Sunday, August 29, 2010

A music post.

Hi! So, over on The Twitter earlier, I mentioned, as I always do, that Amazon is having a sale on MP3s. A whole buncha albums for $5 each. Why do I do this? Is it because Amazon pays me a royalty fee when I pimp there site? Why, no, it's not! I get Jonathan Shit (that's the formal version) for doing it! Really, I just do it because I love music, I love deals on music, and I love sharing those deals with you, The People.

So Amazon has a deal every single day. It's called the Amazon Deal of the Day. They're so clever over there, with the naming and stuff. I guess that's why they got so big. Anyway, today's(Sunday's) daily deal is a group named Edward Sharpe and the Magnetic Zeros. I don't know shit about them, other than they look like one of them new breed of faux hippies that seem to be spreading over the indie scene like a bad case of dandruff. Not that I have a problem with hippies. Of course I don't. I live in Berkeley. I'm something of a stealth hippie myself, if you must know the truth. Anyway, I'm not going to buy the record, because it doesn't sound that interesting to me, even though, after watching a YouTube video by them, I've determined that the brunette female singer is totally adorable. But that's something that wouldn't really come through on my iPod, so fuggit. The point is, if you were the type who liked that band, the album is only $2.99. That is ridiculously cheap for an entire album. That's cheaper than they were when I was buying them in the 1970s, back when there were real hippies. So this is why I go to that site every day. Because of deals like this. If you like music, and you like music deals, you should go there too. Here's the link:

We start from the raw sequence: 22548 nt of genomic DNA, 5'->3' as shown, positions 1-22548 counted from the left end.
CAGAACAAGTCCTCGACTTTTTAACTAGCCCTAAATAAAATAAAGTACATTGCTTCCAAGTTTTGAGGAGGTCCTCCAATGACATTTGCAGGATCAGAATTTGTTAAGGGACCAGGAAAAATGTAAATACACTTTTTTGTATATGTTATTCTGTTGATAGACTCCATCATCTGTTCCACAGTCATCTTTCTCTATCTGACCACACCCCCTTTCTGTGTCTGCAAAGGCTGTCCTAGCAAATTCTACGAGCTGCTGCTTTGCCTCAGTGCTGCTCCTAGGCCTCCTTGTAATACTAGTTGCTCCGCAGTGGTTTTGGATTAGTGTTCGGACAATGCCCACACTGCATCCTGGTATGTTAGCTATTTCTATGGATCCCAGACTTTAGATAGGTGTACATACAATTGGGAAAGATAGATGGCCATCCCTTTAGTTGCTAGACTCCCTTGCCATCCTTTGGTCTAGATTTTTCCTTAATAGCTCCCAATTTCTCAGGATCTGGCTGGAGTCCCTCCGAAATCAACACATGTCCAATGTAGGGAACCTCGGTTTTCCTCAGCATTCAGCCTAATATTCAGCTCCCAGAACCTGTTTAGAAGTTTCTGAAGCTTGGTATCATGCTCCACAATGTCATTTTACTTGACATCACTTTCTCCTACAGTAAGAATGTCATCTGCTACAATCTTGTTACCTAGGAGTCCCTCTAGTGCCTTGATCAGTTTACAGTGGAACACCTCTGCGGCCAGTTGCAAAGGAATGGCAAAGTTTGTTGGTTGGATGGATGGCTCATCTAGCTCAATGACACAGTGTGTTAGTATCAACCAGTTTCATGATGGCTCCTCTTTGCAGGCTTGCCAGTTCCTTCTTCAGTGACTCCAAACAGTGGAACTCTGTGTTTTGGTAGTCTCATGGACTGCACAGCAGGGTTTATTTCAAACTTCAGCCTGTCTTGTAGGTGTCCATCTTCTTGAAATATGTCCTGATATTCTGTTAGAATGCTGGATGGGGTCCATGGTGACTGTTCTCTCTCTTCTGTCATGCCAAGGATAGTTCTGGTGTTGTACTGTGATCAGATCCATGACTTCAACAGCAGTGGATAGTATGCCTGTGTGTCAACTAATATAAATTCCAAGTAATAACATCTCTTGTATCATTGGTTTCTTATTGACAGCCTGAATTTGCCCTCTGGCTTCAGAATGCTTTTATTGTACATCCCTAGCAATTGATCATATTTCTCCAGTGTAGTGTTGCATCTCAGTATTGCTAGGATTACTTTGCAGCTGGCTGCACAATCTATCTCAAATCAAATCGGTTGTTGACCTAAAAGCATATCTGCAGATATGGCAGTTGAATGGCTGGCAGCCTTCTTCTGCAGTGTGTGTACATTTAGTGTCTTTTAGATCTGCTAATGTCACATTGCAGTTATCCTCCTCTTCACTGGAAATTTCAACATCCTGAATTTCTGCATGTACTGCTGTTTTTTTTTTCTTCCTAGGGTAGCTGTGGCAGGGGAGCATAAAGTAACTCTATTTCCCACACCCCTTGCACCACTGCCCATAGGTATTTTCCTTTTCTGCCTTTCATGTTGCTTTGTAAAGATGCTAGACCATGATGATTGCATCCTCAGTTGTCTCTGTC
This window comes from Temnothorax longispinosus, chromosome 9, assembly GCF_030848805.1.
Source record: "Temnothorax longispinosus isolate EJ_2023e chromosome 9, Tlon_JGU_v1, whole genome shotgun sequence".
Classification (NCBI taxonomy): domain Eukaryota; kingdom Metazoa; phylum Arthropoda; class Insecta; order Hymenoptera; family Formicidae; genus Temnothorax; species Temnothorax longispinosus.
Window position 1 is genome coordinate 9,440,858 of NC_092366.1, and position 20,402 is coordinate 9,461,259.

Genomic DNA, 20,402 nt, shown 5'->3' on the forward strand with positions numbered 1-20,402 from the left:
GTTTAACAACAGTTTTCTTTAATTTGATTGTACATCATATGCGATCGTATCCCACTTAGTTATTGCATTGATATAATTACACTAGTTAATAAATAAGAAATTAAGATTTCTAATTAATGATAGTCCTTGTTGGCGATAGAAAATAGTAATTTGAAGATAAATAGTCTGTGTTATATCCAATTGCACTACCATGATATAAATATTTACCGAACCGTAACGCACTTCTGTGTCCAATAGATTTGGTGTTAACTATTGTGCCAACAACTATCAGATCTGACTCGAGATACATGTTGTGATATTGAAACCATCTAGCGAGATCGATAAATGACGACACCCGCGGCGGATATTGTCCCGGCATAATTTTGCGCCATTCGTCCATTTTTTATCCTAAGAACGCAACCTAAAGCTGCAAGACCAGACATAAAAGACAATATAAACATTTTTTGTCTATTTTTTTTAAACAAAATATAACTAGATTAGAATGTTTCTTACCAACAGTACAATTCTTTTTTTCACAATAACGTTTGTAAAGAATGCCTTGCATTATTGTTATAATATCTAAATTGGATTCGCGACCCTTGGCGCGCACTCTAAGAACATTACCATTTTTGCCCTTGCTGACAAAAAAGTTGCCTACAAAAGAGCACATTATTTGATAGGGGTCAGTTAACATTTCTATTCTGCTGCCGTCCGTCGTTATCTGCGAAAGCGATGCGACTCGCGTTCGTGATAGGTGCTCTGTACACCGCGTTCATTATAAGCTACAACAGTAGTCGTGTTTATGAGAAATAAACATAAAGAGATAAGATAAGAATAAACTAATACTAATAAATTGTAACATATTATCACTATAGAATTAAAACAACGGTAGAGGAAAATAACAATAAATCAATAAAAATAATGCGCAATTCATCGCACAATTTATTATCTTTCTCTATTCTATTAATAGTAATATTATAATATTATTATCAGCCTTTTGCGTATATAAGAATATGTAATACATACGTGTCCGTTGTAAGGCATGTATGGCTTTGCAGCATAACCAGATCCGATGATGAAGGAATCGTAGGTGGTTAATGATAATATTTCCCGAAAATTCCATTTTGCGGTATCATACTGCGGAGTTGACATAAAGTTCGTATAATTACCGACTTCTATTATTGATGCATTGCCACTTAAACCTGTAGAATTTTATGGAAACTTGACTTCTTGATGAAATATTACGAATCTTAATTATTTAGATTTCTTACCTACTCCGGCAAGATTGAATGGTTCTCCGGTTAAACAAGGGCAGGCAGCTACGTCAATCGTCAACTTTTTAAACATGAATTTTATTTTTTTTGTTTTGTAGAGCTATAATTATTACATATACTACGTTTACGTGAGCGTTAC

Okay, so. In addition to the daily deals, Amazon also has monthly $5 deals. And this month they have 1,000 of them. Ay caramba. That's a lot of deals. I think we can all agree on that. A lot of them are just total no brainers if you don't own them already (like Radiohead's "OK Computer") so I'm not even gonna bother recommending those ones. You certainly don't need me to tell you that you should own OK Computer for $5, do you? Wait--I don't even want to know.

Here's some other no-brainers from that list, okay? Let's just pretend I didn't even bring them up, because I'm assuming you know this already:

Jimmy Hendrix's Band of Gypsys
Belle and Sebastian's If You're Feeling Sinister
Outkast's Stankonia
Air's Moon Safari